Who ranks highest in illicit drug usage? Rhode Island at 12.5%.
Who ranks highest in reported cases of a sexually transmitted disease (chlamydia, gonorrhea, AIDS, and syphilis) per 100,000 people? Mississippi at 1022.2.
And who ranks highest in number of adult smokers? West Virginia at 26.5%
So go to Rhode Island if you want the good stuff, don't got to Mississippi if you want a hooker, don't got to West Virginia if you have asthma, and don't go to Texas for academic enlightenment.
Here is another great chart from Ritholtz on which country's have the biggest carbon footprint:
No surprise there.
And here is a chart from the American Petroleum Institute on which states have the highest gas taxes:
And now EPJ is reporting that New York is seeing 14% inflation from a year ago.
Yesterday, the Wall Street Journal reports that:
In the coming months, hundreds of thousands more will drop off the unemployment rolls. The number of people using up their regular 26 weeks of unemployment payments peaked in August 2009 at nearly 800,000 a month. That means a lot of people should be hitting their 99-week limit right about now. And unless Congress does something unexpected, more people with shorter bouts of unemployment will start joining them as the government phases out extended benefits next year.As the number of 99-weekers leave the unemployment rolls, expect the rate to jump as they start looking for jobs again. At least Bernanke's money printing is beginning to have an impact for some:
Los Angeles-based CB Richard Ellis Group Inc. said income from arranging property sales grew robustly, led by strong activity in Asia and North America. Revenue from brokering leases also rose, posting gains on top of a solid quarter a year earlier.Remember some of those who claimed that the earthquake at Japan would be great because of the increase in government spending? Well check this out from Bill Buckler:
"This year's first quarter comes against a backdrop of steadily improving market fundamentals globally," Chief Executive Brett White said in a statement. "Looking ahead, general market trends remain favorable with rising transaction activity and improving fundamentals across most of the world."
1 quadrillion!? Paul Krugman is surely getting a thrill up his leg for Japan. Just imagine all of that government spending and holes that can be dug and filled up again! I highly doubt the market will stand for the kind of debt though, which may prove disastrous for the government's bond market. Look for the IMF and World Bank to step in. (And of course major Central Banks.)The latest projections from the Japanese Finance Ministry regarding the fiscal year which started on April 1 make for sobering reading. They say that Japan’s “public” (funded) debt will probably rise by 5.8 percent this year - to 997.7 TRILLION Yen ($US 12.2 TRILLION at current exchange rates). Should these projections be even slightly on the optimistic side - and government financial projections always are - then Japan could easily be looking at a public debt of 1,000 TRILLION Yen by March 31, 2012.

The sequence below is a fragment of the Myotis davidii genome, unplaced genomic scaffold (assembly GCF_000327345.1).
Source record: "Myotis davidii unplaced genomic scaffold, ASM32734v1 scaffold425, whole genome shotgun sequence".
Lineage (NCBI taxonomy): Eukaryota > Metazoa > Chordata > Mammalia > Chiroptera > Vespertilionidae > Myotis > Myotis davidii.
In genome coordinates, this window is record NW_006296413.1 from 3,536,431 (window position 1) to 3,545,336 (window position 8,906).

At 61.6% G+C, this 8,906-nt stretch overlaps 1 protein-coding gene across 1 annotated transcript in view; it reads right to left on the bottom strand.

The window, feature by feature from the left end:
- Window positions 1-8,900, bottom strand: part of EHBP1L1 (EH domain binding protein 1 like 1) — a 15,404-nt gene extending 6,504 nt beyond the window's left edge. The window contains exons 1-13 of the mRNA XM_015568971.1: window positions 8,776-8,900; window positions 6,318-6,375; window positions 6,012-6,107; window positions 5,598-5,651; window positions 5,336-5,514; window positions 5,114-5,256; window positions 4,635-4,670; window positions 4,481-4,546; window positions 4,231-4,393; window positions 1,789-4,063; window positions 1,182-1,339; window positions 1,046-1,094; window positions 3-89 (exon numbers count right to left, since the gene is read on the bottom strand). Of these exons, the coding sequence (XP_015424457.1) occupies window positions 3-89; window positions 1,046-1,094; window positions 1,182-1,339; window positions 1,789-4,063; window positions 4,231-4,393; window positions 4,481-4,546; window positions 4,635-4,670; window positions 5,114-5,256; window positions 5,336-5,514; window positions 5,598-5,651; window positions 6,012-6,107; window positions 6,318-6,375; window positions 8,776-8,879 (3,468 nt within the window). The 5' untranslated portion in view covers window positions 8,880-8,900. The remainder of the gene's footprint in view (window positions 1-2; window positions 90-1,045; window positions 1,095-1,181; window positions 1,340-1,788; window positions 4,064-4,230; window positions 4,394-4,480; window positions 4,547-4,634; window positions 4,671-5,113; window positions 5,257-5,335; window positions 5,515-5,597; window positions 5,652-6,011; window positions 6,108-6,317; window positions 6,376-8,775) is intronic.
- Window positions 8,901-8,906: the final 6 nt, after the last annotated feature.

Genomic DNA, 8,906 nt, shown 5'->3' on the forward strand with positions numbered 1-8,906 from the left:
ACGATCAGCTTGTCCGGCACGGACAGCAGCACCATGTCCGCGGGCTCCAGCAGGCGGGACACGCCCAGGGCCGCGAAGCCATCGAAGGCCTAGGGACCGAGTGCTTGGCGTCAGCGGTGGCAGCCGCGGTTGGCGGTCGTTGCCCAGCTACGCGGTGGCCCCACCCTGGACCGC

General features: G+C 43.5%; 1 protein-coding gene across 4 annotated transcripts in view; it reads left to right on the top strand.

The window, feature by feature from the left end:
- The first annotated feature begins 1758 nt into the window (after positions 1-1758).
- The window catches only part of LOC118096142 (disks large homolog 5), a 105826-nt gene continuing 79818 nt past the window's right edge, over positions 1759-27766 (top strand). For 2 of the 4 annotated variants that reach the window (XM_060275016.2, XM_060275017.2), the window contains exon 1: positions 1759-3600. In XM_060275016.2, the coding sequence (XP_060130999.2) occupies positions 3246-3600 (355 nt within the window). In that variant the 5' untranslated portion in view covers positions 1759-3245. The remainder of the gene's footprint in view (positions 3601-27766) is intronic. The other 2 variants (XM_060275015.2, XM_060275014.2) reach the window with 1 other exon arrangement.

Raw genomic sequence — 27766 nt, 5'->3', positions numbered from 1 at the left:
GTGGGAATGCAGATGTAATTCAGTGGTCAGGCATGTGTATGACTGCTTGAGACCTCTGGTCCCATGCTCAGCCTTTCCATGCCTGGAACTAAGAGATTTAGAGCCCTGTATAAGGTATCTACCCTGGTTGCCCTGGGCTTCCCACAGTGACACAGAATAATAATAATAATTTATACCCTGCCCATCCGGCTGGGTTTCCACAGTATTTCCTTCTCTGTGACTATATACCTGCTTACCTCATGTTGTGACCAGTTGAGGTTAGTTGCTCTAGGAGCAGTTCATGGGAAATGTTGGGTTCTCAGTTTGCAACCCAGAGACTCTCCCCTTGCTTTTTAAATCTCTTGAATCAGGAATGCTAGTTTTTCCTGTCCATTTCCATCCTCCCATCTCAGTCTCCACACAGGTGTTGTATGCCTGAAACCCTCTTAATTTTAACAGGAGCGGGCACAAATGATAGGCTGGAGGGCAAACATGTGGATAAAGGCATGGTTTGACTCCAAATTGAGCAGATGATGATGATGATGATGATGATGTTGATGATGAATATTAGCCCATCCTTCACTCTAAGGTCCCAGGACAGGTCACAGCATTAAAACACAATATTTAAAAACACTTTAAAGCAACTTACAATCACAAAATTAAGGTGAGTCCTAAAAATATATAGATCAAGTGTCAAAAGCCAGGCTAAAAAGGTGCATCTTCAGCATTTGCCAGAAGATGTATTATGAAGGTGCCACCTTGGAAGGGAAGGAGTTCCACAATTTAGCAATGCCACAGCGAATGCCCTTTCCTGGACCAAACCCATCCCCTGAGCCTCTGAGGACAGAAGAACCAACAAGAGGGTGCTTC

There is another way of expressing 1,000 TRILLION. It is the same as ONE QUADRILLION.
The sheer magnitude of these numbers has long been a talking point for the watchers of international finance. Now, they are becoming very nervous indeed. The OECD has recently “urged” the Japanese government to “do something” about their deficits, especially in the wake of the earthquake disaster. Noting that Japanese sovereign debt is about to hit 204 percent of GDP, they suggested that Japan’s current sales tax be “at least” doubled from its present 5 percent to 10 percent. The Japanese Foreign Ministry politely declined to comment on this suggestion, contenting themselves with assuring the OECD that - “We will continue to work to maintain and secure trust in Japanese government bonds.”
Yesterday, I brought up Mark Perry's blog post on our decreasing manufacturing and his myth busting of the decrease being due mainly to outsourcing to countries with cheap labor. He proves his point even more today that as a country, we no longer require as much domestic manufacturing because of our increased productivity:
So Doug French points out in a recent Mises Economic Blog post that Justin Bieber's brand may be in the midst of an asset bubble:..here's some perspective from Chicago Fed economist William Strauss, who explains how rising worker productivity (see chart above) has contributed to that trend:
"In 1950, the manufacturing share of the U.S. economy amounted to 27% of nominal GDP, but by 2007 it had fallen to 12.1%. How did a sector that experienced growth at a faster pace than the overall economy become a smaller part of the overall economy?
The answer again is productivity growth. The greater efficiency of the manufacturing sector afforded either a slower price increase or an outright decline in the prices of this sector’s goods.
Clearly the Justin Bieber asset bubble popping will plunge us into another "Great Recession," but it may be more worse than the last one. Hopefully it will translate into silver prices skyrocketing.JUSTIN BIEBER
Increase in Bieber’s Twitter followers over the past year, to almost 9 million: 450%Why It’s a Bubble: Someone paid $40,668 for the heartthrob’s hair clippings in a charity auction this year.
Not to Worry: L.A. Reid, the head of Island Def Jam, predicts Bieber “will go beyond the teenage puppy-love thing.”